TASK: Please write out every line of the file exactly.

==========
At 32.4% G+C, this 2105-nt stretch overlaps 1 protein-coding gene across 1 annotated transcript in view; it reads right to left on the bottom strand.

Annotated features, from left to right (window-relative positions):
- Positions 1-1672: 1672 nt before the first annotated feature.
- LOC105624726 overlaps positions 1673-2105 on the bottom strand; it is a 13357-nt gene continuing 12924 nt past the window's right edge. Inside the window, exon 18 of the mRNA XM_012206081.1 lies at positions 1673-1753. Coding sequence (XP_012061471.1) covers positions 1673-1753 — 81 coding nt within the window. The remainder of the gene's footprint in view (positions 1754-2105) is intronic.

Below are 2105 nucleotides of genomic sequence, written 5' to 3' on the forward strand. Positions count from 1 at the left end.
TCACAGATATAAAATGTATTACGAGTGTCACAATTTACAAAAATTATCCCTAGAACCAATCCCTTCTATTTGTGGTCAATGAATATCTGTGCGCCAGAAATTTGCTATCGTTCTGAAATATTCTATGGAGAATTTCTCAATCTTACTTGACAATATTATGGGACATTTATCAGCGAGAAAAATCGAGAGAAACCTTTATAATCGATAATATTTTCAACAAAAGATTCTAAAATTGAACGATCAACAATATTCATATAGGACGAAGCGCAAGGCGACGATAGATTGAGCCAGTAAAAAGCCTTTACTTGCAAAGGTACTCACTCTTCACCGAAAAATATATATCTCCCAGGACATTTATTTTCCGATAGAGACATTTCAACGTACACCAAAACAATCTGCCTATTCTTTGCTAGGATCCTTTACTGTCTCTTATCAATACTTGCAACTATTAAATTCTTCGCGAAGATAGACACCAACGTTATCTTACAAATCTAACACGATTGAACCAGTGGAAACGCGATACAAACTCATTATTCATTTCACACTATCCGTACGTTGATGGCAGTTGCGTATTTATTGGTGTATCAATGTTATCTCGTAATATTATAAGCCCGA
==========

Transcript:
At 32.4% G+C, this 2105-nt stretch overlaps 1 protein-coding gene across 1 annotated transcript in view; it reads right to left on the bottom strand.

Annotated features, from left to right (window-relative positions):
- Positions 1-1672: 1672 nt before the first annotated feature.
- LOC105624726 overlaps positions 1673-2105 on the bottom strand; it is a 13357-nt gene continuing 12924 nt past the window's right edge. Inside the window, exon 18 of the mRNA XM_012206081.1 lies at positions 1673-1753. Coding sequence (XP_012061471.1) covers positions 1673-1753 — 81 coding nt within the window. The remainder of the gene's footprint in view (positions 1754-2105) is intronic.

Below are 2105 nucleotides of genomic sequence, written 5' to 3' on the forward strand. Positions count from 1 at the left end.
TCACAGATATAAAATGTATTACGAGTGTCACAATTTACAAAAATTATCCCTAGAACCAATCCCTTCTATTTGTGGTCAATGAATATCTGTGCGCCAGAAATTTGCTATCGTTCTGAAATATTCTATGGAGAATTTCTCAATCTTACTTGACAATATTATGGGACATTTATCAGCGAGAAAAATCGAGAGAAACCTTTATAATCGATAATATTTTCAACAAAAGATTCTAAAATTGAACGATCAACAATATTCATATAGGACGAAGCGCAAGGCGACGATAGATTGAGCCAGTAAAAAGCCTTTACTTGCAAAGGTACTCACTCTTCACCGAAAAATATATATCTCCCAGGACATTTATTTTCCGATAGAGACATTTCAACGTACACCAAAACAATCTGCCTATTCTTTGCTAGGATCCTTTACTGTCTCTTATCAATACTTGCAACTATTAAATTCTTCGCGAAGATAGACACCAACGTTATCTTACAAATCTAACACGATTGAACCAGTGGAAACGCGATACAAACTCATTATTCATTTCACACTATCCGTACGTTGATGGCAGTTGCGTATTTATTGGTGTATCAATGTTATCTCGTAATATTATAAGCCCGA